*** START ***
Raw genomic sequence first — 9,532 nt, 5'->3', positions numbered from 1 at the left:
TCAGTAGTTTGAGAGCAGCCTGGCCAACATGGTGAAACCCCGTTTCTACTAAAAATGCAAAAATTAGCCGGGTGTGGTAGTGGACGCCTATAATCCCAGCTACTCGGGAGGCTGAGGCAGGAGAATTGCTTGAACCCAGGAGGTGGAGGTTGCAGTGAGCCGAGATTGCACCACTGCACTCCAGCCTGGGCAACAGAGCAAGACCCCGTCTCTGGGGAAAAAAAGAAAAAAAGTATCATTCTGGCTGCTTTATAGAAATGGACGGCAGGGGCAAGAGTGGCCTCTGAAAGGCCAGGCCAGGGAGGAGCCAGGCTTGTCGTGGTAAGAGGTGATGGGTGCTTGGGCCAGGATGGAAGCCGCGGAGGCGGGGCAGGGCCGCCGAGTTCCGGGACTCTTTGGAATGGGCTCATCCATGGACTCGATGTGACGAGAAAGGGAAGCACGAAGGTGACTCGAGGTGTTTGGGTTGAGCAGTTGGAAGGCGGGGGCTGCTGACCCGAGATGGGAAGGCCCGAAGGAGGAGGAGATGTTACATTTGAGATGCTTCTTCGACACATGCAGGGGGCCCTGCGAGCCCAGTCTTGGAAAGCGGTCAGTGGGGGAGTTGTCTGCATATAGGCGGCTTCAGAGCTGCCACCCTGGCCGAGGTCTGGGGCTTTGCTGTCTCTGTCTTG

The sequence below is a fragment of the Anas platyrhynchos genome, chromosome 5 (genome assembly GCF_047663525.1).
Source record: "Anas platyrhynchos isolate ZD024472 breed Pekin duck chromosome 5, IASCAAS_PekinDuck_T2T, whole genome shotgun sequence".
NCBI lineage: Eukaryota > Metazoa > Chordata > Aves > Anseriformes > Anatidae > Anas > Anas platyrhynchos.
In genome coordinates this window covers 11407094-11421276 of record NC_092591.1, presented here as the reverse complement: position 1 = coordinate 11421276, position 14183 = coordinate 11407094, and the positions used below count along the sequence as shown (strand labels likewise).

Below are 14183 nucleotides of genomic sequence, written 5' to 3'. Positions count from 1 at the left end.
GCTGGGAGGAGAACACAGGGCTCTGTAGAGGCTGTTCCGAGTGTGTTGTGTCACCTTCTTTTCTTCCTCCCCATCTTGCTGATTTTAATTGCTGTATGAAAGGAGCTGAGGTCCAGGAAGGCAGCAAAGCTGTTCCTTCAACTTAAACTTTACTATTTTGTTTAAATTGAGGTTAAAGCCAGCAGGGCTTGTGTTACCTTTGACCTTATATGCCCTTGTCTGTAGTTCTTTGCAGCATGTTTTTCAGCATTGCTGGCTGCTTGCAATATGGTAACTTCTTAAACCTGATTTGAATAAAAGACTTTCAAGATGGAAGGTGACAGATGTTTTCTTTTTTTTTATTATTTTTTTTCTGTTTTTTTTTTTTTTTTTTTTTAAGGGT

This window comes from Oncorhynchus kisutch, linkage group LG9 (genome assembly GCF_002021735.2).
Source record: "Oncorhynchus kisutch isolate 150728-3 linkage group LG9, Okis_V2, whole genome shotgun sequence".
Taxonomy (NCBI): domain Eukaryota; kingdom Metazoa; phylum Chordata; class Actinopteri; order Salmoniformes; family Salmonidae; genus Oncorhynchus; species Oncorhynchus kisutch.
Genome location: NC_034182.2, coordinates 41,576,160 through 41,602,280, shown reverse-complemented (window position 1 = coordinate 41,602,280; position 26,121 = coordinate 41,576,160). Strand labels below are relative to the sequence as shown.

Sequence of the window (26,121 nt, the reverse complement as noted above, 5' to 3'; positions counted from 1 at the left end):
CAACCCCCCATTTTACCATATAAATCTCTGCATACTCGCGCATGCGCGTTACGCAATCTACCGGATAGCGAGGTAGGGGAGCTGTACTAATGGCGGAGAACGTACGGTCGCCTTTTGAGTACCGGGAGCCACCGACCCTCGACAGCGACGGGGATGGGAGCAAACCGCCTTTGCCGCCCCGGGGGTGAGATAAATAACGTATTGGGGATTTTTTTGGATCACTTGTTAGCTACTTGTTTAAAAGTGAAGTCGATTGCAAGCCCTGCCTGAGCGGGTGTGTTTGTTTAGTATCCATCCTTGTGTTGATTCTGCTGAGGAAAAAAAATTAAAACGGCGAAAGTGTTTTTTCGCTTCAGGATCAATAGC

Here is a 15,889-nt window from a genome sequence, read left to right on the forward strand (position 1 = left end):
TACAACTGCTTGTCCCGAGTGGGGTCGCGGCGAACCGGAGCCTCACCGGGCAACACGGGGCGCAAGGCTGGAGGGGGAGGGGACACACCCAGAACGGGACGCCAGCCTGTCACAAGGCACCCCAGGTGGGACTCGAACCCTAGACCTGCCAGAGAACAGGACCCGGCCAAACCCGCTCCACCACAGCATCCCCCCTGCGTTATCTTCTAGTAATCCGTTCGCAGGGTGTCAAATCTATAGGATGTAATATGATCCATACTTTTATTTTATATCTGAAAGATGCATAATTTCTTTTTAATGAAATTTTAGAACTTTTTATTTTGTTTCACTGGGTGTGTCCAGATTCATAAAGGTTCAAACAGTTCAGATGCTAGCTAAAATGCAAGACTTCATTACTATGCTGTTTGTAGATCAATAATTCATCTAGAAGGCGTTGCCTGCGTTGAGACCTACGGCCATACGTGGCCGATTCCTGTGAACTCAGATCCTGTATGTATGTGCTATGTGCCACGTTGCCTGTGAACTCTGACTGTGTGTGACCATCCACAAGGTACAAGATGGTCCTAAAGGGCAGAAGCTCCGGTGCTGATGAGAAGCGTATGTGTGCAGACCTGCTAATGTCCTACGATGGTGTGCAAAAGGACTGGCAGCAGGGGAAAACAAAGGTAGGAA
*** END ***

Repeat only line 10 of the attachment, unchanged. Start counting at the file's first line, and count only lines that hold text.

Source record: "Oncorhynchus kisutch isolate 150728-3 linkage group LG9, Okis_V2, whole genome shotgun sequence".